So, the August Folk Club started with a bit of a fright. Blagging a copy of John Harrison’s set list my eyes caught the opener – ‘If’. Was John going to ‘out schmooze’ old Telly Savalas?
Thankfully, the ‘If’ in question belonged to Rudyard Kipling and was instead a sobering missive on the way a man should live his life in the days of Empire (and also today!)
‘If you can fill the unforgiving minute
With sixty seconds’ worth of distance run…’
Certainly John had got us off to a good start on that score. Having got our brain cells working we also had a chance to get our mouths working too, joining in as either ‘cockles’ or ‘mussels’ alive alivo to ‘Molly Malone’. It was then time for more serious themes. First Janis Joplin’s famous ode to Capitalism – ‘Mercedes Benz’, followed by an ‘Anti-war’ song that recounted the troubles in Sarajevo. For further measure of solemnity John added Kipling’s barrack-room ballad about the execution of a soldier in front of his comrades for murder ‘Danny Deever’ – As the Officer in the poem recounts after the hanging “They’ll want their beer today” – so did we in the club after all that misery!
Thank goodness Andreas Nick came along with something a little more uplifting – The Stones’s ‘Jumping Jack Flash’ and Hendrix’ (via Dylan’s) ‘All Along the Watchtower’. He also included a pleasant ballad of his own – that was, as far as I could tell, not about death, politics or execution. Enjoyable songs were also the stock in trade of Daniel Mennicken and Andrea alias ZweiZeit who particularly caught the ear on their last number ‘Already Made’ when they harmonized beautifully. There was mention that they could also be heard at ‘Mausefalle’ in Bonn sometime (Weberstrasse 41) – worth checking out until they (hopefully) return to Grauerrheindorf.
Düsseldorf’s own Thomas Steffens was up next, and, as ever, good for a surprise. Was that really a Cilla Black song on the list he showed me? Having already narrowly avoided Telly Savalas it looked like another ‘!!!?’ moment. ‘Liverpool Lullaby’ it actually wassaid and it actually was. Steffen did a grand job of being a poor Liverpudlian mother too – although Cilla in her 60’s mini-skirt looked more the part (see the video below). Thomas made a brief return to John’s death and destruction theme with Bogle’s ‘Band played Waltzing Matilda’ and ‘Mona’ about a shipwreck in 1959 but saved us from tears with a good sing-along to finish – “Wherever you go around the world, you’ll find an Irish Pub” which appropriately reminded us that it was break time and there was a bar stocked with drinks waiting.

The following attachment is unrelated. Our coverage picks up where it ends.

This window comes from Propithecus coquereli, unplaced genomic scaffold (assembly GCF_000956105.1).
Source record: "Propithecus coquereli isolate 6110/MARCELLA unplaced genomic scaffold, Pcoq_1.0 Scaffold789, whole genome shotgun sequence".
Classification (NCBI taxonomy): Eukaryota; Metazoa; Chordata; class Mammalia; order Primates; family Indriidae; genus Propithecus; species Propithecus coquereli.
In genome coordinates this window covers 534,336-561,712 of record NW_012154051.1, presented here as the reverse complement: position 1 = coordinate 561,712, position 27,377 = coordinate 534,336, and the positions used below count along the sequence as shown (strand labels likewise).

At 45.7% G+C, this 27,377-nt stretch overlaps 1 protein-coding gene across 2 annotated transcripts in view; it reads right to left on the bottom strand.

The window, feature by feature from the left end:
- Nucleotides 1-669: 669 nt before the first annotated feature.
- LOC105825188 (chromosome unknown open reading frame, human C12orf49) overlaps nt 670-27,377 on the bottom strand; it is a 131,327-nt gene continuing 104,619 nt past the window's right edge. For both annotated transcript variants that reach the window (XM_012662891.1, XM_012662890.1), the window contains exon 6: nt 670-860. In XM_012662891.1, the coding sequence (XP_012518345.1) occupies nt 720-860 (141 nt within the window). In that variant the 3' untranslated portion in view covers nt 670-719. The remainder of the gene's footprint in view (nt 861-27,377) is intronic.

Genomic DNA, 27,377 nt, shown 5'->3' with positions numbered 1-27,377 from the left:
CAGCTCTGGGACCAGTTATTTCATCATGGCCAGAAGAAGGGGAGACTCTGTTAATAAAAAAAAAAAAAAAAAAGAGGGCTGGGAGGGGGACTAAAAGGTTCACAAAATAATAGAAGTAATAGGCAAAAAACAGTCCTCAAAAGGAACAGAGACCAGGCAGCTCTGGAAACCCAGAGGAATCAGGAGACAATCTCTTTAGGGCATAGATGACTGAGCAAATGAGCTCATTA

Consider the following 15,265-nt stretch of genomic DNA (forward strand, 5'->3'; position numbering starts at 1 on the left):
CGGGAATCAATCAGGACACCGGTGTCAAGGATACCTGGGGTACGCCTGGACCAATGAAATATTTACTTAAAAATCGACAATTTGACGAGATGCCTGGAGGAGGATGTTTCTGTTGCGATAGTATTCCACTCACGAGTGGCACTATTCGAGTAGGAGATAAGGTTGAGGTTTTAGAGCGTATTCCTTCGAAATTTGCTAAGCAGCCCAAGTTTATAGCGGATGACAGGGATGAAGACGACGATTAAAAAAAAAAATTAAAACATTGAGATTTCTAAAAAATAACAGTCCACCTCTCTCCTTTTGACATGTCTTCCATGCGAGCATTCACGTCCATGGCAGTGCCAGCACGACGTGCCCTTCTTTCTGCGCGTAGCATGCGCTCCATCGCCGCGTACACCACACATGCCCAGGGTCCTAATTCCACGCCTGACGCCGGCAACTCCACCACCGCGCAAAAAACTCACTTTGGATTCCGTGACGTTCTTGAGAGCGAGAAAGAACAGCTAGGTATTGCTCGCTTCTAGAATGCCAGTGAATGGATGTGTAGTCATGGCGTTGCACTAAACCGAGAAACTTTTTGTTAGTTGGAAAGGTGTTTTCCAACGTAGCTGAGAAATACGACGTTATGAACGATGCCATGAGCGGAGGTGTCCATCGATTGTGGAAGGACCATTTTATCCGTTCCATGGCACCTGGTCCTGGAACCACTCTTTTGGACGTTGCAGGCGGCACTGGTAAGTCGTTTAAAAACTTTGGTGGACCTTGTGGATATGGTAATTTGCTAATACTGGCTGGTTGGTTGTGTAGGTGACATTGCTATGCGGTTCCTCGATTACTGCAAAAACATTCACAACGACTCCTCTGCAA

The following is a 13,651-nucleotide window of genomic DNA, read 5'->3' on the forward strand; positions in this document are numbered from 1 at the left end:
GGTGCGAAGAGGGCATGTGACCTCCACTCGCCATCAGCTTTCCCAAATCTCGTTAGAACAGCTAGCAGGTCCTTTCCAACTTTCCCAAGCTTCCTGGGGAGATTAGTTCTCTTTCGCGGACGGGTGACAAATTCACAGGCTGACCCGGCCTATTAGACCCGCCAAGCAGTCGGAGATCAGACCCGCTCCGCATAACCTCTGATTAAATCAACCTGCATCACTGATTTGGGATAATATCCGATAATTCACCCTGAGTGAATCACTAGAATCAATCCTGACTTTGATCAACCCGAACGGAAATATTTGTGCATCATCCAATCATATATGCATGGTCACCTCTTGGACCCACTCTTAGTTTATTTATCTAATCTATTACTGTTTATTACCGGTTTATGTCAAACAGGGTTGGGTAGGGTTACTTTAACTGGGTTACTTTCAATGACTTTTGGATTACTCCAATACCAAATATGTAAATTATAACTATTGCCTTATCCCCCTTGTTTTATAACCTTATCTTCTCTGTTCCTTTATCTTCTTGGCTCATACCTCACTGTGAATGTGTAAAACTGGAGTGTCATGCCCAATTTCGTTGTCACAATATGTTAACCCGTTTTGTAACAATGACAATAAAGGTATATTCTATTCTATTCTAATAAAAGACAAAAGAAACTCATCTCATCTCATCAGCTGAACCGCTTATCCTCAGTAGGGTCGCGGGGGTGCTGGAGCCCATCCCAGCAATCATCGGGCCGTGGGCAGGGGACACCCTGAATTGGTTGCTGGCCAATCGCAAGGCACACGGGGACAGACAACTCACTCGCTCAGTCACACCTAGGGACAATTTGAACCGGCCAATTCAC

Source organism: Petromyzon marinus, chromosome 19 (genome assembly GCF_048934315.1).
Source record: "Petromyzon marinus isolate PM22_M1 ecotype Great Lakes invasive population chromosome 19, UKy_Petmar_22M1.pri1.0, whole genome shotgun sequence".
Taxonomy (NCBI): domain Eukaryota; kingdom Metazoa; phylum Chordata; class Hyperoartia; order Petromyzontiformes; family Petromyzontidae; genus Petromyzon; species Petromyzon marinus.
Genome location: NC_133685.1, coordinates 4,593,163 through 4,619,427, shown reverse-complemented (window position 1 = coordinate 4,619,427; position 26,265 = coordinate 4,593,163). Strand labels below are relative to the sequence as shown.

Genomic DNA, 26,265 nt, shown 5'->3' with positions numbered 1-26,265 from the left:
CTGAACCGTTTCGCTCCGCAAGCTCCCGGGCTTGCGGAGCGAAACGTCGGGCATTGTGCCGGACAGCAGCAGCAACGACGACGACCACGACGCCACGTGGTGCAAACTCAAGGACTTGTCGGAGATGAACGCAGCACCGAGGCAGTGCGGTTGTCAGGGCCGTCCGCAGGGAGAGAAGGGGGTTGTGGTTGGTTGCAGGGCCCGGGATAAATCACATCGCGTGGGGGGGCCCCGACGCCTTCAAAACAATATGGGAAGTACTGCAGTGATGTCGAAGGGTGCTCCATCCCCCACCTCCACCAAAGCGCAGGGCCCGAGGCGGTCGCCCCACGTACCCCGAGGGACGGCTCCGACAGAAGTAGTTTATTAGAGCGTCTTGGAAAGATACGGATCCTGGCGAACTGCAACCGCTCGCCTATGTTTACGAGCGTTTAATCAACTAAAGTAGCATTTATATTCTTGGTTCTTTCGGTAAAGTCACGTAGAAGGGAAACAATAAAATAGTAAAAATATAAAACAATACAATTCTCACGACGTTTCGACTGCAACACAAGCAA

In playing ‘Mercedes Benz’ earlier John had made reference to the infamous ‘27 Club’ that started with the death of a 27 year old Robert Johnson. In part two of the Club he remembered a close friend, Jonathan Ole Wales Rogers who’s life was also tragically cut short at 27 in a road accident. Not before penning tue sweet ballad song ’Angel’. If the wrinkles of concentration on John’s forehead were a little deeper on this than normal it was understandable. A moving Tribute.
Given his last appearance with Brazilian songs of mass misery I wasn’t too optimistic for a light tone and a laugh when Steve Perry started his set for the evening. In the event it was a comedy song – albeit, in Steve’s inimitable style, about ‘The Martin’s and the Coys’ who have a habit of massacring each others familes. Alongside “Six feet under and what do you get? Another day older and deeper in debt” we were well in need of something uplifting. The first song by Lothar Heinrich with Peter Phillips on guitar and harmonica was actually a Blues: “Bye Bye Baby” but the mood lightened with Kenny Roger’s ‘Lucille’ and especially a spirited rendition of ‘I’m Moving On’ that had everyone toe tapping until Lothar had to stop Peter and ask him to slow down the Blues Harp tempo. They resumed. Less frenzied, but nonetheless exhuberantly! On the night the most populär song if feet and clapping hands were tue measure.
Headliners for the evening were Currach, fresh from their recent successful appearance at GoVinum (see separate review on this site). Ralf Wackers and Ellen Jeikner certainly put heart and soul into their interpretations- of traditional Irish & Scottish Folk Music. Their ’Farewell to Nova Scotia’ had me Feeling homesick and I’ve never even been there. A bewitching combination of mandolin, guitar and tin whistle that was salve to the ears. Time to relax and enjoy the melodies beautifully sung by Ellen.
Talking of beautiful singing, the evening was rounded off as usual by ‘Jock Stuart’. Or not quite as usual. There was a confused melody to it that nobody seemed to have expected – least of all John Harrison himself. Everyone went with it though in tue true Folk Club spirit of adventure. It was almost a shame that They worked out how to finish – I still had half a pint of Kölsch and Cilla Black on my mind. All Thomas Steffens fault!
Thomas Steffens did a fine version of ‘Liverpool Lullaby’ but who could match Cilla for cuteness?…